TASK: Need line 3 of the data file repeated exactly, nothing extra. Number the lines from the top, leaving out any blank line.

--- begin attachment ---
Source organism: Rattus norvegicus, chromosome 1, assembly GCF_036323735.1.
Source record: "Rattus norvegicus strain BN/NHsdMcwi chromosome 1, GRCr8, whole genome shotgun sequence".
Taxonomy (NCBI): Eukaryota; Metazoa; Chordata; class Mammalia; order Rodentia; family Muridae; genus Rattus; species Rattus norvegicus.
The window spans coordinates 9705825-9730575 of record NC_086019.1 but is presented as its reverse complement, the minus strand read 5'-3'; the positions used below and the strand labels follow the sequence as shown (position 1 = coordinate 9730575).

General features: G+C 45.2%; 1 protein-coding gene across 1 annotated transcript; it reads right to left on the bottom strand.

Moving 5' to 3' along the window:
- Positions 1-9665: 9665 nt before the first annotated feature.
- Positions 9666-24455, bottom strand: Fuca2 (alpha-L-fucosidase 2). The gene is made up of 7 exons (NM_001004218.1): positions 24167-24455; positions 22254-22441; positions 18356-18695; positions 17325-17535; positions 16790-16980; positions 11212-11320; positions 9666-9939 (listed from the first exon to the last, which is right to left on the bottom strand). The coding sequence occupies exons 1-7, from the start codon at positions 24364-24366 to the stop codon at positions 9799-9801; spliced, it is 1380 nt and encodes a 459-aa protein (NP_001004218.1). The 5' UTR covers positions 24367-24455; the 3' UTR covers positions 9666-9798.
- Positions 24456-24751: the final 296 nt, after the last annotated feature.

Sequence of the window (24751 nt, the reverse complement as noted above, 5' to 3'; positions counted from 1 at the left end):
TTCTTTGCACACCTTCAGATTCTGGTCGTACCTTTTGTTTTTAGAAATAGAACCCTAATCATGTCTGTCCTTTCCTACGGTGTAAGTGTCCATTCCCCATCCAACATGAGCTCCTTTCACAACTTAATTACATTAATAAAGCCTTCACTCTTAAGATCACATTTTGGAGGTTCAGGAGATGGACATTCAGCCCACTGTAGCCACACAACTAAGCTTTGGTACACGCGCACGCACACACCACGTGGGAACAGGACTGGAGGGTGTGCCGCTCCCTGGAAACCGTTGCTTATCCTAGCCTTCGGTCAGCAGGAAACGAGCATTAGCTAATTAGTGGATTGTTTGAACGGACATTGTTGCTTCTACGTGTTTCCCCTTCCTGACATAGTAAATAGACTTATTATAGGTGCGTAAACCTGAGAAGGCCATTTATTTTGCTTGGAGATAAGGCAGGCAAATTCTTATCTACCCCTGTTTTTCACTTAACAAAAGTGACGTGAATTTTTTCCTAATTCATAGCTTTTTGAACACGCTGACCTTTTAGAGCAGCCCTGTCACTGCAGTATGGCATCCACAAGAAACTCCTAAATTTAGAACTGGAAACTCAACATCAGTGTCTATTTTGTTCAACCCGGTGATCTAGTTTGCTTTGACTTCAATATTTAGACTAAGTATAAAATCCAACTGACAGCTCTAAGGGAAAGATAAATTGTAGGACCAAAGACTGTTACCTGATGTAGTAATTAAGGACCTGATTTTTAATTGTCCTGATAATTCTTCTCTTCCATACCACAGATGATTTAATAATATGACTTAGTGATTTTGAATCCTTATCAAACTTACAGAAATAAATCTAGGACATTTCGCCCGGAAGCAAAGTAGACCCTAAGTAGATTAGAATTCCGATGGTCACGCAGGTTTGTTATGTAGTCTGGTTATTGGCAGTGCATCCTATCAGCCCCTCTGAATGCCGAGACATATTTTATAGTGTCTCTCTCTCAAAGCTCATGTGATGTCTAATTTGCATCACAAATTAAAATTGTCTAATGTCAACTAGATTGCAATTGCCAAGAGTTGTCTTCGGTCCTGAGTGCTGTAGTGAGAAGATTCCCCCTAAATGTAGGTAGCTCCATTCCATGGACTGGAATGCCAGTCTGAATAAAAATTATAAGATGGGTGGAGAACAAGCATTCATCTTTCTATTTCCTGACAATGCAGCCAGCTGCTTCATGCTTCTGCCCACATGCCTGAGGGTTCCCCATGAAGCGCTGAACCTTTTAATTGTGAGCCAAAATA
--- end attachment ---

Taxonomy (NCBI): Eukaryota; Metazoa; Chordata; class Mammalia; order Rodentia; family Muridae; genus Rattus; species Rattus norvegicus.